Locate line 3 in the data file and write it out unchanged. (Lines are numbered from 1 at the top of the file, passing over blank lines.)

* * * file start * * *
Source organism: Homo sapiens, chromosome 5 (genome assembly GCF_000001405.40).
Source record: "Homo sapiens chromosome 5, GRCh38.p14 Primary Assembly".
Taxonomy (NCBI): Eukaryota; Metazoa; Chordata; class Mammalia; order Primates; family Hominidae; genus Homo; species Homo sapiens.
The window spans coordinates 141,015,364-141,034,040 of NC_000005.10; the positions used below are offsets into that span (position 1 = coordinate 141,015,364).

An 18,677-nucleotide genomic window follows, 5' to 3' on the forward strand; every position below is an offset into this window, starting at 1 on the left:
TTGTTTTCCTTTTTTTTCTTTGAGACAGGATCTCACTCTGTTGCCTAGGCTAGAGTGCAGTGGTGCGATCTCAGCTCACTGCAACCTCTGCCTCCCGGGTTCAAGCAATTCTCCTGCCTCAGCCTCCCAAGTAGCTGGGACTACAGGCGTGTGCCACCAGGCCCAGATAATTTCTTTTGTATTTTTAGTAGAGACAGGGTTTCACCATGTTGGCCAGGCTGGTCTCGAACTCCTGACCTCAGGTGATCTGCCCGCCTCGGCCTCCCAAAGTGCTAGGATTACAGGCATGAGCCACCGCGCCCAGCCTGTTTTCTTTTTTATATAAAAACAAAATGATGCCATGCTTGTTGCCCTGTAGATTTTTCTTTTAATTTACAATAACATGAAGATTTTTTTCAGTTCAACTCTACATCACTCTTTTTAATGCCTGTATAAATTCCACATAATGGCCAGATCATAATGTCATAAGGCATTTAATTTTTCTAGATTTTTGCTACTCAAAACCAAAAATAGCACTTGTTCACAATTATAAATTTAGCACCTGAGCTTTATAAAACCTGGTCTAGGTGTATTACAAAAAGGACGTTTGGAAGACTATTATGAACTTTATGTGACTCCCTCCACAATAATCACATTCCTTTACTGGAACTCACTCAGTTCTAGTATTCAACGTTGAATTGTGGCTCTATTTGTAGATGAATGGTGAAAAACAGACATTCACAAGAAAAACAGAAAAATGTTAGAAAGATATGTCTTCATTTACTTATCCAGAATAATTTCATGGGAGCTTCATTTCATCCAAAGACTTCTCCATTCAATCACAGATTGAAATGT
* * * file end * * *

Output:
Taxonomy (NCBI): Eukaryota; Metazoa; Chordata; class Mammalia; order Primates; family Hominidae; genus Homo; species Homo sapiens.